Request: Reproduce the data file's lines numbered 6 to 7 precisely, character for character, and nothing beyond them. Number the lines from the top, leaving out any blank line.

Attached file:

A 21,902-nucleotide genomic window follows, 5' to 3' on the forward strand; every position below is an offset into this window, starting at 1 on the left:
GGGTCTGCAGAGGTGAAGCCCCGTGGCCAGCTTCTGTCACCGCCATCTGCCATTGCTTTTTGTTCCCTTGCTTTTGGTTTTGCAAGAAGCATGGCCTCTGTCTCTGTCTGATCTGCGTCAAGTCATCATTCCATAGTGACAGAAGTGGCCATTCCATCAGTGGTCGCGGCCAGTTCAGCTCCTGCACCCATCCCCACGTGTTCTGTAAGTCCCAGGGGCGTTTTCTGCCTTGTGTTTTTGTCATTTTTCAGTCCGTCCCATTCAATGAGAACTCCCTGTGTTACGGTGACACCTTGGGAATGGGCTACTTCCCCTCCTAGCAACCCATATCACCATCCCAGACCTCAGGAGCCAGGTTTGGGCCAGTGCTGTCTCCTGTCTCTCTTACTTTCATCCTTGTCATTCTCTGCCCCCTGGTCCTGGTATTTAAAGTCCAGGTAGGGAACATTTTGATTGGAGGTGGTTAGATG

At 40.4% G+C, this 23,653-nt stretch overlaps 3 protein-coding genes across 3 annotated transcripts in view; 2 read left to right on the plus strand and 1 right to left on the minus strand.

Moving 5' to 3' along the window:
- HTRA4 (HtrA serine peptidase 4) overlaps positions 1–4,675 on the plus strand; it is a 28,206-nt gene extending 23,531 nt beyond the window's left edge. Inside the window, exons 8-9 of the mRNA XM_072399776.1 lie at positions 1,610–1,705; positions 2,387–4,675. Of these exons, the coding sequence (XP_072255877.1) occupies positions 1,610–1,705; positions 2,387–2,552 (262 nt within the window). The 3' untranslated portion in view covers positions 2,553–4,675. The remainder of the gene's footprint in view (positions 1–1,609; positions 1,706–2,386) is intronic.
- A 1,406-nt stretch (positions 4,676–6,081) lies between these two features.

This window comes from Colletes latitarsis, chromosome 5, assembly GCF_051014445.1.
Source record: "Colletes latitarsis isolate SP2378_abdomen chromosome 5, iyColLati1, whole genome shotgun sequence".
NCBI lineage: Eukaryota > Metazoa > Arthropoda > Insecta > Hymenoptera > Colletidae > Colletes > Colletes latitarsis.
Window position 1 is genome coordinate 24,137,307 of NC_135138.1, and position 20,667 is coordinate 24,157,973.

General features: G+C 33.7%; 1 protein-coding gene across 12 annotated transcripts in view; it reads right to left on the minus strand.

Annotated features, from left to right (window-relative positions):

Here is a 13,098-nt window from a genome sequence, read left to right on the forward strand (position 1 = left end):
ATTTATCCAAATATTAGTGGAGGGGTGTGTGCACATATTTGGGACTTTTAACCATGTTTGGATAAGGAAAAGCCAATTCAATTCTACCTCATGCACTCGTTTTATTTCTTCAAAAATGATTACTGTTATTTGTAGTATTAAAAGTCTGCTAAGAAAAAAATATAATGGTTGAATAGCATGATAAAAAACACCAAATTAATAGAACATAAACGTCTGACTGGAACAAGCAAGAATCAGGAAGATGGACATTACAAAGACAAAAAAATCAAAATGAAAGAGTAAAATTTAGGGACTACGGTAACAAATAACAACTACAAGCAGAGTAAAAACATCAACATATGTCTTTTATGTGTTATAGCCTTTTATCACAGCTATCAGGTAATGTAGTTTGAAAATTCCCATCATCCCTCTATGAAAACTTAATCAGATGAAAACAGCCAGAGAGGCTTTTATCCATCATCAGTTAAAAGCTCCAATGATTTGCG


- A 1,406-nt stretch (positions 4,676–6,081) lies between these two features.

This window comes from Colletes latitarsis, chromosome 5, assembly GCF_051014445.1.